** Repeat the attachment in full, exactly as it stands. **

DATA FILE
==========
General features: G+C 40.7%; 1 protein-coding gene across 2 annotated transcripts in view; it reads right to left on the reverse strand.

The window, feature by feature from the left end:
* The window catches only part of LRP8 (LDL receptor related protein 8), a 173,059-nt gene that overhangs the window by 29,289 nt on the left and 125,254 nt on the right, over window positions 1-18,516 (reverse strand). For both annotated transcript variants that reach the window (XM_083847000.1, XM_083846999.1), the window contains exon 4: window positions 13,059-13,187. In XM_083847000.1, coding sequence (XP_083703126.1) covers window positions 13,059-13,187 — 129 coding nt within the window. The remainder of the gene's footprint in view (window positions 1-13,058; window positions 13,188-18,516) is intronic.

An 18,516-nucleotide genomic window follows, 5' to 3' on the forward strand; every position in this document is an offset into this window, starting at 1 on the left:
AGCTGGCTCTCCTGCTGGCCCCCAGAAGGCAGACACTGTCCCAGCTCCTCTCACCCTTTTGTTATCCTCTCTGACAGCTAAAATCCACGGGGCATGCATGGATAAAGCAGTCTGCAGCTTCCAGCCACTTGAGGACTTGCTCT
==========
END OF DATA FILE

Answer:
General features: G+C 40.7%; 1 protein-coding gene across 2 annotated transcripts in view; it reads right to left on the reverse strand.

The window, feature by feature from the left end:
* The window catches only part of LRP8 (LDL receptor related protein 8), a 173,059-nt gene that overhangs the window by 29,289 nt on the left and 125,254 nt on the right, over window positions 1-18,516 (reverse strand). For both annotated transcript variants that reach the window (XM_083847000.1, XM_083846999.1), the window contains exon 4: window positions 13,059-13,187. In XM_083847000.1, coding sequence (XP_083703126.1) covers window positions 13,059-13,187 — 129 coding nt within the window. The remainder of the gene's footprint in view (window positions 1-13,058; window positions 13,188-18,516) is intronic.

An 18,516-nucleotide genomic window follows, 5' to 3' on the forward strand; every position in this document is an offset into this window, starting at 1 on the left:
AGCTGGCTCTCCTGCTGGCCCCCAGAAGGCAGACACTGTCCCAGCTCCTCTCACCCTTTTGTTATCCTCTCTGACAGCTAAAATCCACGGGGCATGCATGGATAAAGCAGTCTGCAGCTTCCAGCCACTTGAGGACTTGCTCT